Hence the worries about Federal overreach during the debates over the Constitution, the periodic talk of nullification, secession, and states’ rights, and the adoption of the First Ten Amendments, which limited the Federal Government in its dealings with the states but did not limit the powers of individuals, private associations, or the states in any way. People felt the need to limit the jurisdiction of a secular and utilitarian—and therefore soulless—national government over our lives together.
Also hence other features of our national life. For example, the emphasis on private property, and the emphasis Tocqueville noted on religion, local government, “family values,” and voluntary public-spirited initiatives, all of which were felt to create zones in which people could participate in broader and deeper goods than those offered by a narrowly secular and utilitarian national order. And since our national unity had to make up in intensity what it lacked in broadness and depth, a final consequence of our constitutional order was a very assertive patriotism focused on national power, and on national symbols such as the flag.
Europeans have often been puzzled by such things. They thought us very sensitive on points of national pride, found our attitude toward morals puritanical, and wondered “why is there no socialism in the United States?” We have seen that such questions have an answer. When transcendent realities do not order a political society, the opposition between my country and yours, my family and yours, my property and yours, becomes absolute. There is nothing to bridge the gap, so the alternative to their absolute opposition is their absolute unification in a sort of collectivist anthill. It is not surprising that Americans rejected such an inhuman sort of unity and preferred a stricter approach to such matters than Europeans thought called for.
Such a makeshift solution couldn’t last forever, and our national particularities are now dissipating. A society’s most authoritative principles ultimately work their way through all social life, and the Supremacy Clause of the Constitution, driven home at Appomattox, makes the Federal Government our highest social authority. The result is that life, liberty, and the pursuit of equal individual happiness are now expected to govern all human relations. Any deviation is oppression, and when subordinate associations such as states, families, and the Church (which is viewed in America as a subordinate private association) stand for a different ideal of life they are seen as illegitimate barriers to the universal sway of equal freedom.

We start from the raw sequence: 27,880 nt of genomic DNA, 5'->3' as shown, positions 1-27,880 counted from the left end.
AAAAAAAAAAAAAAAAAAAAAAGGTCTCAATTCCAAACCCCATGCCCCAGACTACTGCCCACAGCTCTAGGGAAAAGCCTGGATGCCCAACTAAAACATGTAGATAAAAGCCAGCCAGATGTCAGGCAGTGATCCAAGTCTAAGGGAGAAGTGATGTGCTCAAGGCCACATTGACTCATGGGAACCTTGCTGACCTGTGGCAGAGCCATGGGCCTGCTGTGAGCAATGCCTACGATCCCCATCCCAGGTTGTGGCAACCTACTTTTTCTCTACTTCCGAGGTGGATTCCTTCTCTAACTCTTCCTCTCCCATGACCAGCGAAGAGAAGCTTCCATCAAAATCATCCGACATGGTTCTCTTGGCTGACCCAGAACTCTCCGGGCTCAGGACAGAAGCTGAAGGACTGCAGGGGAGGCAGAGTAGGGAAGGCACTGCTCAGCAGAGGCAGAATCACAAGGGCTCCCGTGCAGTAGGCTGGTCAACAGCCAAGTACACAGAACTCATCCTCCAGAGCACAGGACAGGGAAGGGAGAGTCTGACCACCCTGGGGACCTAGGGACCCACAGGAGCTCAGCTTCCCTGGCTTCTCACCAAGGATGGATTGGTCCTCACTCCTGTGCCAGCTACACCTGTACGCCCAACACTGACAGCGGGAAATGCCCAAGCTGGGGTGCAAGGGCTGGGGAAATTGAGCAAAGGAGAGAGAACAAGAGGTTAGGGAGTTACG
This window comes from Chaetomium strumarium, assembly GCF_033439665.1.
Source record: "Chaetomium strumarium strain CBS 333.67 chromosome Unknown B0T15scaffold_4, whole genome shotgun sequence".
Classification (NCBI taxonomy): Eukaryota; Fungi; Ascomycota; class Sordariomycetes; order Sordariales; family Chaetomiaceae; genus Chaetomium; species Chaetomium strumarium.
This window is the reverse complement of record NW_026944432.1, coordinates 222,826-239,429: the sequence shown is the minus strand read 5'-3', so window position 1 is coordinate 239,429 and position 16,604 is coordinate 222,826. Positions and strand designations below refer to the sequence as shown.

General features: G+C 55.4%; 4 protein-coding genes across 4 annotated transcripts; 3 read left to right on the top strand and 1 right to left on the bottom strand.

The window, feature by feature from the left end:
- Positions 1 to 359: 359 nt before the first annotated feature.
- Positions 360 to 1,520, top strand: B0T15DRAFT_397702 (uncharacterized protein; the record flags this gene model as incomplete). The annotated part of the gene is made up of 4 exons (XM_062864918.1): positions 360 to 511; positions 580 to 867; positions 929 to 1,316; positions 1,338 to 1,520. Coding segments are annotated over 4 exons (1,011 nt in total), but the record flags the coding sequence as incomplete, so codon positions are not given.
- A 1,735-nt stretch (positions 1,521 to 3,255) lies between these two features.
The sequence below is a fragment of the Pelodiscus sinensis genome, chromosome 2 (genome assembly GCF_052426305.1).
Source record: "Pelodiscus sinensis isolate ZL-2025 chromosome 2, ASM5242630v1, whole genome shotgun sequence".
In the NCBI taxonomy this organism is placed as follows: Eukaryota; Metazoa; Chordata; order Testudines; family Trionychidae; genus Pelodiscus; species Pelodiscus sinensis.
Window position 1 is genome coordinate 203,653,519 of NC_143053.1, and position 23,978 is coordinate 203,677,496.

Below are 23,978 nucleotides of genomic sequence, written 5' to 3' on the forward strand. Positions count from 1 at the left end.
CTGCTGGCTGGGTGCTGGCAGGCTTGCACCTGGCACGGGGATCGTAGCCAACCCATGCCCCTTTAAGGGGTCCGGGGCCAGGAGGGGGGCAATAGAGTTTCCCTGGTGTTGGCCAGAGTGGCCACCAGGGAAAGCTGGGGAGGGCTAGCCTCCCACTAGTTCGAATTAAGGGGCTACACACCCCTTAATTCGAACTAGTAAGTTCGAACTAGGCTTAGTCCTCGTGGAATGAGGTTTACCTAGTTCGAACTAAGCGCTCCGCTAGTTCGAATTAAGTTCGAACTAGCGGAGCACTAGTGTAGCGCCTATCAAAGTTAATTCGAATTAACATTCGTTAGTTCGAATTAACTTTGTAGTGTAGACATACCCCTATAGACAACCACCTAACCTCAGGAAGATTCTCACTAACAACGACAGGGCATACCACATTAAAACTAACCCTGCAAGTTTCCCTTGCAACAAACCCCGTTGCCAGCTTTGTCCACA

The result is that American government is becoming as national, consolidated, and comprehensive in its supervision of social life as European. But while America becomes more like Europe, Europe becomes more like America. All Western states are now secular liberal revolutionary states, and all are officially multicultural, which means all have adopted a policy of extirpating pre-political community. The problem of a soulless national order that Americans have dealt with through their idiosyncrasies is now theirs as well.
They don’t have our defenses even to the diminishing extent they remain to us, and the result is the death of the soul of Europe. One manifestation is collapse of birth rates and loss of the will to survive as distinct societies. Another is a collapse of the Church even greater than elsewhere. When it is accepted that a wholly secular state joined with a global corporate economy should supervise and organize the whole of society you get a wholly secular—and therefore mechanical and soulless—social order.
The relation between America and Europe has been rather like the relationship between California and the rest of the United States. From the standpoint of the older societies the Far West looks like Lala Land, a strange place where people do odd things, but wait a while and it turns out they were ahead on the curve. Now the whole West is in the same situation as we are. No exit is visible, but the American approach of putting up concrete barriers to overall consolidation offers relative promise. In spite of everything, then, American exceptionalism still has something to offer the world.